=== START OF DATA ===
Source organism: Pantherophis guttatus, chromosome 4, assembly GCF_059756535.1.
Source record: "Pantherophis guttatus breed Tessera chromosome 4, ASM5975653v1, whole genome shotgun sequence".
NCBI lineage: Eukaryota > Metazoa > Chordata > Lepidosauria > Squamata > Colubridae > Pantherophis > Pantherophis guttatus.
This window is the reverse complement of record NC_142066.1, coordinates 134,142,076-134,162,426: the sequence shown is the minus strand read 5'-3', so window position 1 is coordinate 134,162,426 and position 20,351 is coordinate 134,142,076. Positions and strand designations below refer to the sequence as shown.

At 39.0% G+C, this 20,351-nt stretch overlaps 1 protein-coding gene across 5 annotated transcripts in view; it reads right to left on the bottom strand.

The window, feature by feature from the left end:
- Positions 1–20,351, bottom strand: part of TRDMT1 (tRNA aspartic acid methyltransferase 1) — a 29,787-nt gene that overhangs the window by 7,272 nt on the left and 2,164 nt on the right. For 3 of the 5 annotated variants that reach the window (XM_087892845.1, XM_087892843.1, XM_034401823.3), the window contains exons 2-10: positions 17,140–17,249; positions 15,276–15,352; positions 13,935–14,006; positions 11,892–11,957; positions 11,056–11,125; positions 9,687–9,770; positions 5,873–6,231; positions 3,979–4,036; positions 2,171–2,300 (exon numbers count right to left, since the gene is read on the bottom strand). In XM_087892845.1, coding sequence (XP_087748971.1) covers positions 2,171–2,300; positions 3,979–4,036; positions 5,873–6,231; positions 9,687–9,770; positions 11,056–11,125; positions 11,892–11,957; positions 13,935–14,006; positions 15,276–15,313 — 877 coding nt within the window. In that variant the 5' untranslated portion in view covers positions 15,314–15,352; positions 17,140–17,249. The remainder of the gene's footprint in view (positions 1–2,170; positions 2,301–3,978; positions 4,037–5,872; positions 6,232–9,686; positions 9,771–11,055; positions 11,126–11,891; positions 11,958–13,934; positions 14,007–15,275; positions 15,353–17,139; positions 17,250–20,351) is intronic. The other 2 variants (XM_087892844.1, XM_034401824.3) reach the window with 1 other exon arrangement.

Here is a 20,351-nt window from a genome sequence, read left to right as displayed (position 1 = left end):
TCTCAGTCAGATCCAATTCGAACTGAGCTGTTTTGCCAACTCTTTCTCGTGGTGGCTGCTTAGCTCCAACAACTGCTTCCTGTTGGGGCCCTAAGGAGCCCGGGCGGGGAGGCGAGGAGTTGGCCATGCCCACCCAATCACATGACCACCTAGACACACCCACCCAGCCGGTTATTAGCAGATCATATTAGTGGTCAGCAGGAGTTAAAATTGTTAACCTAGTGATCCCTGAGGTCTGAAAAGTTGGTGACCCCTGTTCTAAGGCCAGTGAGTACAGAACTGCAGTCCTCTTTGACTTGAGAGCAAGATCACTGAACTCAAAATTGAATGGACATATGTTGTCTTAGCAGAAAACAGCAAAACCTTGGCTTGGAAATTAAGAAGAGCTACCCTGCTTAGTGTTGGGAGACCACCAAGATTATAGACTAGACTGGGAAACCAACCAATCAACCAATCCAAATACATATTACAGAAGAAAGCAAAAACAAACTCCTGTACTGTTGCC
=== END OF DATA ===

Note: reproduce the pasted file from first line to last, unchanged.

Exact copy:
Source organism: Pantherophis guttatus, chromosome 4, assembly GCF_059756535.1.
Source record: "Pantherophis guttatus breed Tessera chromosome 4, ASM5975653v1, whole genome shotgun sequence".
NCBI lineage: Eukaryota > Metazoa > Chordata > Lepidosauria > Squamata > Colubridae > Pantherophis > Pantherophis guttatus.
This window is the reverse complement of record NC_142066.1, coordinates 134,142,076-134,162,426: the sequence shown is the minus strand read 5'-3', so window position 1 is coordinate 134,162,426 and position 20,351 is coordinate 134,142,076. Positions and strand designations below refer to the sequence as shown.

At 39.0% G+C, this 20,351-nt stretch overlaps 1 protein-coding gene across 5 annotated transcripts in view; it reads right to left on the bottom strand.

The window, feature by feature from the left end:
- Positions 1–20,351, bottom strand: part of TRDMT1 (tRNA aspartic acid methyltransferase 1) — a 29,787-nt gene that overhangs the window by 7,272 nt on the left and 2,164 nt on the right. For 3 of the 5 annotated variants that reach the window (XM_087892845.1, XM_087892843.1, XM_034401823.3), the window contains exons 2-10: positions 17,140–17,249; positions 15,276–15,352; positions 13,935–14,006; positions 11,892–11,957; positions 11,056–11,125; positions 9,687–9,770; positions 5,873–6,231; positions 3,979–4,036; positions 2,171–2,300 (exon numbers count right to left, since the gene is read on the bottom strand). In XM_087892845.1, coding sequence (XP_087748971.1) covers positions 2,171–2,300; positions 3,979–4,036; positions 5,873–6,231; positions 9,687–9,770; positions 11,056–11,125; positions 11,892–11,957; positions 13,935–14,006; positions 15,276–15,313 — 877 coding nt within the window. In that variant the 5' untranslated portion in view covers positions 15,314–15,352; positions 17,140–17,249. The remainder of the gene's footprint in view (positions 1–2,170; positions 2,301–3,978; positions 4,037–5,872; positions 6,232–9,686; positions 9,771–11,055; positions 11,126–11,891; positions 11,958–13,934; positions 14,007–15,275; positions 15,353–17,139; positions 17,250–20,351) is intronic. The other 2 variants (XM_087892844.1, XM_034401824.3) reach the window with 1 other exon arrangement.

Here is a 20,351-nt window from a genome sequence, read left to right as displayed (position 1 = left end):
TCTCAGTCAGATCCAATTCGAACTGAGCTGTTTTGCCAACTCTTTCTCGTGGTGGCTGCTTAGCTCCAACAACTGCTTCCTGTTGGGGCCCTAAGGAGCCCGGGCGGGGAGGCGAGGAGTTGGCCATGCCCACCCAATCACATGACCACCTAGACACACCCACCCAGCCGGTTATTAGCAGATCATATTAGTGGTCAGCAGGAGTTAAAATTGTTAACCTAGTGATCCCTGAGGTCTGAAAAGTTGGTGACCCCTGTTCTAAGGCCAGTGAGTACAGAACTGCAGTCCTCTTTGACTTGAGAGCAAGATCACTGAACTCAAAATTGAATGGACATATGTTGTCTTAGCAGAAAACAGCAAAACCTTGGCTTGGAAATTAAGAAGAGCTACCCTGCTTAGTGTTGGGAGACCACCAAGATTATAGACTAGACTGGGAAACCAACCAATCAACCAATCCAAATACATATTACAGAAGAAAGCAAAAACAAACTCCTGTACTGTTGCC